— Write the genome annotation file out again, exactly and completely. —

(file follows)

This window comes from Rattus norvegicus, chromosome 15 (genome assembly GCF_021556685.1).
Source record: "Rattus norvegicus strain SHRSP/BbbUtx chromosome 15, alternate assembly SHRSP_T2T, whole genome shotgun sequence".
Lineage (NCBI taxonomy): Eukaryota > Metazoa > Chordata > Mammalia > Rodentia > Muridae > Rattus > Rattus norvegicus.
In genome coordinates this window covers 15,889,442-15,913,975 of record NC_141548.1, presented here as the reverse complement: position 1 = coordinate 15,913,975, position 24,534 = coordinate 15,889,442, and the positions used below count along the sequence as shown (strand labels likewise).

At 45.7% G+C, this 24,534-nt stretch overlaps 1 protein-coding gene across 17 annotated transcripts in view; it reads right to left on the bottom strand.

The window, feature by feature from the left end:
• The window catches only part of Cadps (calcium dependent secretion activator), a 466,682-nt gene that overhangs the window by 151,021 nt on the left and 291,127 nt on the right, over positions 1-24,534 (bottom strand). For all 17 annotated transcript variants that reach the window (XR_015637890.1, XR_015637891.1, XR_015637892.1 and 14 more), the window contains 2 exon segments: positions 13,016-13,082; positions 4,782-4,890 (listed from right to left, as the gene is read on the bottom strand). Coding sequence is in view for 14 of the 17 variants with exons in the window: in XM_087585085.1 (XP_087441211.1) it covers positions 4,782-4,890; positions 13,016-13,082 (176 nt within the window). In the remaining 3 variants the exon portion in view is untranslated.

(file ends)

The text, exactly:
This window comes from Rattus norvegicus, chromosome 15 (genome assembly GCF_021556685.1).
Source record: "Rattus norvegicus strain SHRSP/BbbUtx chromosome 15, alternate assembly SHRSP_T2T, whole genome shotgun sequence".
Lineage (NCBI taxonomy): Eukaryota > Metazoa > Chordata > Mammalia > Rodentia > Muridae > Rattus > Rattus norvegicus.
In genome coordinates this window covers 15,889,442-15,913,975 of record NC_141548.1, presented here as the reverse complement: position 1 = coordinate 15,913,975, position 24,534 = coordinate 15,889,442, and the positions used below count along the sequence as shown (strand labels likewise).

At 45.7% G+C, this 24,534-nt stretch overlaps 1 protein-coding gene across 17 annotated transcripts in view; it reads right to left on the bottom strand.

The window, feature by feature from the left end:
• The window catches only part of Cadps (calcium dependent secretion activator), a 466,682-nt gene that overhangs the window by 151,021 nt on the left and 291,127 nt on the right, over positions 1-24,534 (bottom strand). For all 17 annotated transcript variants that reach the window (XR_015637890.1, XR_015637891.1, XR_015637892.1 and 14 more), the window contains 2 exon segments: positions 13,016-13,082; positions 4,782-4,890 (listed from right to left, as the gene is read on the bottom strand). Coding sequence is in view for 14 of the 17 variants with exons in the window: in XM_087585085.1 (XP_087441211.1) it covers positions 4,782-4,890; positions 13,016-13,082 (176 nt within the window). In the remaining 3 variants the exon portion in view is untranslated.